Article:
Editor's Note: This week, we conclude our Special Series on Addiction and Recovery among Tribal Communities with an Op-Ed/Editorial by Martina Whelshula, Ph.D. Dr. Whelshula shares some exciting news about a research-clinical partnership dedicated to supporting tribal communities in building sustainable recovery environments for their children impacted by substance use disorders.
Rarely has such a unique and multi-faceted opportunity presented itself where seven tribal nations unite with a research university to tackle recovery from addiction for their children. In 2014, several national agencies, institutes, and centers partnered with the Indian Health Service (IHS) to support the Native American Research Centers for Health (NARCH) program through a competitive grant application process and rigorous scientific review. The Healing Lodge of the Seven Nations, a Native American inpatient treatment facility for drug and alcohol addicted adolescents, and the Division on Addiction, Cambridge Health Alliance, a Harvard Medical School teaching hospital, were awarded a NARCH grant to undertake Tribal Participatory Research (TPR) in the seven tribal nations. The NARCH grant project is titled, Promoting Cultures of Recovery in Tribal Nations.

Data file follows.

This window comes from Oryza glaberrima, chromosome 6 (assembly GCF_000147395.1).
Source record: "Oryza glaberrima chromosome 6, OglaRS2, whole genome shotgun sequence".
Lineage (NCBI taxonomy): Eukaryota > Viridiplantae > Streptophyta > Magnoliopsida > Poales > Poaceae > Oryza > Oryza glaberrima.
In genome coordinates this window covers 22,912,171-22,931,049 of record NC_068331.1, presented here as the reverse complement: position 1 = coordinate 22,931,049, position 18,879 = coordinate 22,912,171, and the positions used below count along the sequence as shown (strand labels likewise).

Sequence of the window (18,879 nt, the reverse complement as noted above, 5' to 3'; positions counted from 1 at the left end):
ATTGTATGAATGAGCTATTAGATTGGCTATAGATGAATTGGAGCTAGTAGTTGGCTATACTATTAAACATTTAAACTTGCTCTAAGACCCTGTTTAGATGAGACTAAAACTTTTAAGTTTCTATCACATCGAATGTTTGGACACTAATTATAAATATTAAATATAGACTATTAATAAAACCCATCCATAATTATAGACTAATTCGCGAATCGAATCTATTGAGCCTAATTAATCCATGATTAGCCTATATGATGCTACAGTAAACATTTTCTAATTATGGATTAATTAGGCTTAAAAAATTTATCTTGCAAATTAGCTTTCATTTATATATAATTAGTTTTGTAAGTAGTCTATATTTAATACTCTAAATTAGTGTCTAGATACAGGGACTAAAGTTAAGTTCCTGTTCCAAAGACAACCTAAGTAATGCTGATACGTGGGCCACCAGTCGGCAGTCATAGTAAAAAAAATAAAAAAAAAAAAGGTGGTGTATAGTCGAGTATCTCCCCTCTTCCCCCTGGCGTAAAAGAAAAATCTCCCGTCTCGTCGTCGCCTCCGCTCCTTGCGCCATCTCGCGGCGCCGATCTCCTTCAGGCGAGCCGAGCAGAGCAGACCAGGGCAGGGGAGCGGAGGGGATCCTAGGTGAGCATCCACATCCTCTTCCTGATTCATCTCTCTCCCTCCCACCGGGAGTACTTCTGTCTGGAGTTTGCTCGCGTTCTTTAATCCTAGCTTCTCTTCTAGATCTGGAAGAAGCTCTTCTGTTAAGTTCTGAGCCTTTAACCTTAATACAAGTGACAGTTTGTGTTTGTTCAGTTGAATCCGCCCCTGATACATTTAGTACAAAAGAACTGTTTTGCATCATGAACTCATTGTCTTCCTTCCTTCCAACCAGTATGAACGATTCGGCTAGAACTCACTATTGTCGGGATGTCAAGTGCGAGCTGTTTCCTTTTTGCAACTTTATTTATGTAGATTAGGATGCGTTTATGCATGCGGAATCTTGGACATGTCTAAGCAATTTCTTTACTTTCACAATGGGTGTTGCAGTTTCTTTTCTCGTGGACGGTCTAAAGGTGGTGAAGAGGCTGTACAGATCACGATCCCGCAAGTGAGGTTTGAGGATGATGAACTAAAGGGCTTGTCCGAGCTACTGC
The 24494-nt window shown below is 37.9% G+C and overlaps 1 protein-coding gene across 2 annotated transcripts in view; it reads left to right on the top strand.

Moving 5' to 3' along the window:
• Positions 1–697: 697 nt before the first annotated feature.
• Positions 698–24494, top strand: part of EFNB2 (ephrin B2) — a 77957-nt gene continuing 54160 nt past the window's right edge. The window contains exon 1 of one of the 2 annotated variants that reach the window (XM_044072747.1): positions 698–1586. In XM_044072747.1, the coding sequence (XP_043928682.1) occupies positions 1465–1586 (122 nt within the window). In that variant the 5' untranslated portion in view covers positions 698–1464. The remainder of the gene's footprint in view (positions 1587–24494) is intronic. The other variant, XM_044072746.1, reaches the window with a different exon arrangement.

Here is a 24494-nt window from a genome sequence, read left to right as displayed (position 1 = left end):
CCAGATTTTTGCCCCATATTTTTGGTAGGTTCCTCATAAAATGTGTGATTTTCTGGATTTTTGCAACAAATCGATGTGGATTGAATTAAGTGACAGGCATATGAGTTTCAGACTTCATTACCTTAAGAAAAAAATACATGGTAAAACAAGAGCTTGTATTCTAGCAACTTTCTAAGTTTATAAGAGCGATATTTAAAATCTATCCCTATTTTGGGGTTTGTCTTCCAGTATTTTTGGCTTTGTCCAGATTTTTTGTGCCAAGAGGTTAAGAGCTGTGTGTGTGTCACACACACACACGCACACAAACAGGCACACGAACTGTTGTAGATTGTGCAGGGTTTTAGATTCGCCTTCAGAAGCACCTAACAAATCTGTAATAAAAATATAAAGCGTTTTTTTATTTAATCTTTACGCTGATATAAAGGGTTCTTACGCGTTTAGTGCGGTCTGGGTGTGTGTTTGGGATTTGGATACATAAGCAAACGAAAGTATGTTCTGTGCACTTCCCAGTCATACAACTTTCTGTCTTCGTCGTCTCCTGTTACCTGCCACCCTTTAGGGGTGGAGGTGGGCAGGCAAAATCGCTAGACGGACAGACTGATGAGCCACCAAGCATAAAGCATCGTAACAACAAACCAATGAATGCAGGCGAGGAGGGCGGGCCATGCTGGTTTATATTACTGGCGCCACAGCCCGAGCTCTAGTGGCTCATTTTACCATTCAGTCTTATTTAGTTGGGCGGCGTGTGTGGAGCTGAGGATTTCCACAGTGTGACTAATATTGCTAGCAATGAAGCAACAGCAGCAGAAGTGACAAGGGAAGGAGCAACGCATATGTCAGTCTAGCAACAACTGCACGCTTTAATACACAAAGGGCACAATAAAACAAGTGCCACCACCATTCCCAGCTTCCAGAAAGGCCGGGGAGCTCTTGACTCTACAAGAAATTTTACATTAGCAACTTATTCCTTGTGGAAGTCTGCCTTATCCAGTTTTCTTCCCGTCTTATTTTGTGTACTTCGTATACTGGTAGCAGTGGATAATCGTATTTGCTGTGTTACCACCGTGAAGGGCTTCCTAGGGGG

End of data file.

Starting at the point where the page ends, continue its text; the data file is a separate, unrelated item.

In the context of the overall colonization of tribes in our nation, the northwest tribes were among the most recent in that process to be colonized. My mother and grandparents were raised in the boarding schools. It was in my mother’s generation where our tribal languages and cultural practices were almost lost through cultural oppression. My grandmother didn’t start to drink alcohol until all of her children were sent away to boarding schools. It was at that point that she fell into alcoholism. My aunties and uncles would also fall into alcoholism throughout their adulthood. It was a brutal colonization process that crossed over two centuries leaving our tribal communities devastated and severely wounded.